Goodwill: Goodwill is attributable to continued customer patronage expectancy.  The goodwill can create value because of the reputation, along with other factors of the trade or business.     The public perception of a business.

 

Transferring Stock does not mean you have to give up control. 

  stock option plan is an option to give the key employees more incentive to stay with your company and potentially purchase your company.   Usually the owner will sell to the employee (or employee group), 10%-25% in total.  The amount of the stock will always be less than the majority of the stock.   

 The key person has a better chance of financing future stock purchases from financial institutions by owning this amount of stock in the company.   This creates the building blocks of a future sale for the current owner.  

This percentage of ownership doesn’t give the key employee control of votes during shareholder meetings.  The majority owner can maintain control over the voting as long as the Articles of Incorporation and the Bylaws have been properly structured.   

Another options is to issue only non-voting stock to the key employee(s) in Tier 1.  By amending the corporations’s Articles of Incorporation, you can issues non-voting shares.  You can even do this with S corporation.  The one class rule of an S Corp does not apply as non voting stock is not considered a second class of stock for purposes of this rule.   

CONTROL IN SELLING YOUR COMPANY  

Usually corporate laws generally require at least two-thirds approval by the shareholders when the corporation has a major event as selling the company to a third party.    As long as you maintain at least that amount of percentage ownership, will have the ability to control the decision regarding a future sale.  Continue reading “Transferring Stock does not mean you have to give up control. “

PREPARING  YOUR BUSINESS FOR A FUTURE SALE

In some cases, when a business owner wishes to sell their business, they may not be in the best possible position.  For example, they may be a C corporation.  Because of the double taxation of the C corporation, it does not create an effective tax environment for selling the business.   Consequently, positioning to a pass-through entity would be more advantageous.  However, that takes time to arrange.

The principal advantage of this flow-through entity structure is that dividends can be paid by the company to the owners without additional tax.  In other words, the dividends can be placed into the hand of the owner with having only incurred taxation to the owner, not to the corporation and then the owner.

Under a C corporation, when the corporation distributes dividends (distribution) to the stock holders, the corporation must pay a tax on the corporate side, then the recipient pays tax on that distribution.  Dividends are not tax deductible to a corporation, so consequently there is the double tax. Bottom line, double taxes!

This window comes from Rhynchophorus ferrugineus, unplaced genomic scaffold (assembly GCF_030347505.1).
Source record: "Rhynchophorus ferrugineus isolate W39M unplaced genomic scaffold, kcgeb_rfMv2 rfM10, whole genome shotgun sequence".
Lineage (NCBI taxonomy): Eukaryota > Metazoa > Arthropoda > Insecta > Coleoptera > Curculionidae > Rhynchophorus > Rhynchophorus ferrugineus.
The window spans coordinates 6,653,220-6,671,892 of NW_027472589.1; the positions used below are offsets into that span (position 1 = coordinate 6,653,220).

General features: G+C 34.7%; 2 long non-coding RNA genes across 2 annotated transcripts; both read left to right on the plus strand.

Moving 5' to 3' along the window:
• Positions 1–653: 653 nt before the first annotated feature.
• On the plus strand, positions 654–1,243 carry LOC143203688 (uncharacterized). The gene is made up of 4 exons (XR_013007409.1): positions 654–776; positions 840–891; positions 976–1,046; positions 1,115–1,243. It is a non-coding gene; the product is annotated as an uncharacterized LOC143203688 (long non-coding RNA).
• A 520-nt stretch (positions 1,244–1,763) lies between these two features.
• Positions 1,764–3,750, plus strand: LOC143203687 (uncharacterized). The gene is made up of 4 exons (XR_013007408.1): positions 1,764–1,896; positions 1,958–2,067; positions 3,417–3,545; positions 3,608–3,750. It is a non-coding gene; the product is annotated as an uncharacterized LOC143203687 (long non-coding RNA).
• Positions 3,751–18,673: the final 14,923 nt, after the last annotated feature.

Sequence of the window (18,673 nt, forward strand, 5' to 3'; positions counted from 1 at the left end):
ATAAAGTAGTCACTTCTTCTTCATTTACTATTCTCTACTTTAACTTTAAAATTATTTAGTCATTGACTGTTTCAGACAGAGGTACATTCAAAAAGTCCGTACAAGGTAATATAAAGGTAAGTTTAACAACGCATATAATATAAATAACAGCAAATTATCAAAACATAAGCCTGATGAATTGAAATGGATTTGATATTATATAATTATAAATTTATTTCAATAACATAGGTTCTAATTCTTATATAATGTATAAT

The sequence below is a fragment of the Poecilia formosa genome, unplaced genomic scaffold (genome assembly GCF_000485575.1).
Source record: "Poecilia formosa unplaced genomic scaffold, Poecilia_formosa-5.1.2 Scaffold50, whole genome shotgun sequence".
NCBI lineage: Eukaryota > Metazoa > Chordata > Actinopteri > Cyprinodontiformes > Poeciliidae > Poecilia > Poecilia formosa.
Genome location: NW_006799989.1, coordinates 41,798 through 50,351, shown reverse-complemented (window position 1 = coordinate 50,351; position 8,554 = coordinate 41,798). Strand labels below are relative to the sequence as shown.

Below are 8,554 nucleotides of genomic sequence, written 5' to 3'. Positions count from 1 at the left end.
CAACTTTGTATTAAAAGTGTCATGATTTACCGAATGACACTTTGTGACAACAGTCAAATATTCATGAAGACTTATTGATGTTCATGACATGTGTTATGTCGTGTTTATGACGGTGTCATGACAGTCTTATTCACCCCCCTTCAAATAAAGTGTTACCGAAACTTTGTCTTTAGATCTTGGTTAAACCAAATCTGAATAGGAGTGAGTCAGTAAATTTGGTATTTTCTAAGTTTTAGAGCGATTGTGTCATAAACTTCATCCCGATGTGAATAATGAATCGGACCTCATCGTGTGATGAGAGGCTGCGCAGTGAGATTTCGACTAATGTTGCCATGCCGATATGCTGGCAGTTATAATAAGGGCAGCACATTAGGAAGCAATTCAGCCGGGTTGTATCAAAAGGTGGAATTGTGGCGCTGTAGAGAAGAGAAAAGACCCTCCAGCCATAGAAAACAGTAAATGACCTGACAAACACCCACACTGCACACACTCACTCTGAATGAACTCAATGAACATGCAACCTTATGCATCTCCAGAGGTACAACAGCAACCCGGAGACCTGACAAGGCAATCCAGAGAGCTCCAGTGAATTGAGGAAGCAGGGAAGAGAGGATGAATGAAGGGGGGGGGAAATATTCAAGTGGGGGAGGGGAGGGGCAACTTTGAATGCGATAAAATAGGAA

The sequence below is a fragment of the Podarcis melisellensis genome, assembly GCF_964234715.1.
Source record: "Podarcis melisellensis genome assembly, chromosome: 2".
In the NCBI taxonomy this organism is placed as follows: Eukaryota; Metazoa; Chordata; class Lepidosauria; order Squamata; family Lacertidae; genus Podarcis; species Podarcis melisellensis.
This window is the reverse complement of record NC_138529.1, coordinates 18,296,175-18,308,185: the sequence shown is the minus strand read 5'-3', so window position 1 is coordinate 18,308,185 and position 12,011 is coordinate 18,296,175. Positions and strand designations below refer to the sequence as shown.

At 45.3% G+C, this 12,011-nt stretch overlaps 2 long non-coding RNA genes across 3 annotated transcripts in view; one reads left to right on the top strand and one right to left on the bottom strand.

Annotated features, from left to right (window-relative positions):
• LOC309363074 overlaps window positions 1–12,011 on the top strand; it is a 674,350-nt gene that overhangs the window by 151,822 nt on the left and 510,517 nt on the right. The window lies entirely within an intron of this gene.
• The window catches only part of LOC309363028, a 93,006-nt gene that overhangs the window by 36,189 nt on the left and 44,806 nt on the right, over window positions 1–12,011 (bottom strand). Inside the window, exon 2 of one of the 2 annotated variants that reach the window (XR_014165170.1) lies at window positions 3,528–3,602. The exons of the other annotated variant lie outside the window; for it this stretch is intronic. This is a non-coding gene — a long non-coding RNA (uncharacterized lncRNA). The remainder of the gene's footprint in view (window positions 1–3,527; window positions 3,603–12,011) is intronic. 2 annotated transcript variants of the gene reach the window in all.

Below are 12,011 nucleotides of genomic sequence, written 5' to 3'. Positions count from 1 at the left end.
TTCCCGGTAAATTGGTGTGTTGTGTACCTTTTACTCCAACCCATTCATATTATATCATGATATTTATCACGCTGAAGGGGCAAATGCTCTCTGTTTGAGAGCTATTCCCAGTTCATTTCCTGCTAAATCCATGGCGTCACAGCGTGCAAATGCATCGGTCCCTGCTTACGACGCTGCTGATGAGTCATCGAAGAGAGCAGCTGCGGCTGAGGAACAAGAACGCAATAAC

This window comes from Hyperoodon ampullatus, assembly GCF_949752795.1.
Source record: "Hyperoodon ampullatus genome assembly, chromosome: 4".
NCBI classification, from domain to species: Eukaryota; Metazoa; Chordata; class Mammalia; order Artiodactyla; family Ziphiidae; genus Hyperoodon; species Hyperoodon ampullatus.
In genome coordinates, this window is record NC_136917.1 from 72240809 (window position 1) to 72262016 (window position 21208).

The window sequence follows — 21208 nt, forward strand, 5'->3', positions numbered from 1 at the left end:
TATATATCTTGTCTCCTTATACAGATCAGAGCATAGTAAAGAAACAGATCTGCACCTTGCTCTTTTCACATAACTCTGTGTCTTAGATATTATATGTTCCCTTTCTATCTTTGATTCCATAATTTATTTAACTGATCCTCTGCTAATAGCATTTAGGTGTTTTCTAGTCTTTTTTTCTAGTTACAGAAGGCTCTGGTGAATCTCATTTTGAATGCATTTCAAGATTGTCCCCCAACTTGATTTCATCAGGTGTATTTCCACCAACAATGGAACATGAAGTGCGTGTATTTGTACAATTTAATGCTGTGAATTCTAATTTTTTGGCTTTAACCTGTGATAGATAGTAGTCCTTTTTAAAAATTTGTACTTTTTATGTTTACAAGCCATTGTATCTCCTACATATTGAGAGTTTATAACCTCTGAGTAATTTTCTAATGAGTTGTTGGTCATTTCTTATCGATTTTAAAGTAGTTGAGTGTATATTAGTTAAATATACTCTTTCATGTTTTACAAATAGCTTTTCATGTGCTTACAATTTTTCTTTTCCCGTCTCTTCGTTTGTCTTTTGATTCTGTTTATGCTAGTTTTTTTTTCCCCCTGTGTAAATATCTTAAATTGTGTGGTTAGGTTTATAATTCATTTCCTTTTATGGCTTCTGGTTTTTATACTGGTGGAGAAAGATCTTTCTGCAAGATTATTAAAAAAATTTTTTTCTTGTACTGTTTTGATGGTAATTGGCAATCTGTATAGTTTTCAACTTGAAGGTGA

When you have an S corporation or LLC the Key employees can receive its share of company dividends free of additional taxation and use the dividend proceeds dollars-for dollars to pay for their stock investments.

It is important that in the future when you consider exiting your business, you start the process of planning with the most effective tax structure for the future. The C Corporation is fine when you are not in exit mode, and there are no dividend distributions.

Timing is important as it takes time to move from a C corporation to another form of pass through structure, such as a LLC or S corp.  Early planning will be a benefit.

A change from C Corp to a pass-through company can have tax ramifications, so planning is essential in when to, or if to, make this move.

Tax on Assets:

If you sell an asset of the corporation, it is possible that there is a corporate tax on that sale.  However, if you sold an asset of an S corporation, there would not be a corporate tax.

If you are considering changing your business type, we suggest you discuss this strategy with your tax advisor. 

Creating Cash Flow In Your Business

Selling your business to a key employee, or a group of employees.

Assuming that all of the purchase price is to come from the key employee (s), you can help the purchase, by (a) using a stock dividend distribution, or (b) bonus of money to the employ, such as a bonus executive program.  (See Restricted bonus agreement). 

It is important that the company have consistent cash flow, (discretionary cash flow;) to use for this purpose.  (This is the cash generated by the company which is not needed to run the operations, for debt service or capitalization of the business).

Planning for the sale of the stock to insiders, and cash flow; 

It is important to have a accurate idea of the yearly cash flow.  For example, if the discretionary cash flow is $1 million a year. You might commit 10% of the company, or $100,000 a year to help pay for stock.  Continue reading “Creating Cash Flow In Your Business”

Key group wants to buy your business, buy do they have skin in the game?

When considering the transfer of stock to a key employee, or a group of key employees, (referred to Key group), you need to determine how much they want to be involved in the company, and the risk they are willing to take in the future of the company.

In Tier One of the purchase, the key group will purchase stock.  They purchase stock from future salary, financing, or from future cash flow in the form of dividend payouts.

It wouldn’t be uncommon for the owner to want to see the purchasing employee put some skin in the game.  Seeing the employee be committed allows the employer to consider future financial programs to help the employee purchase the balance of the stock under Tier 2 (the selling of the balance of the stock).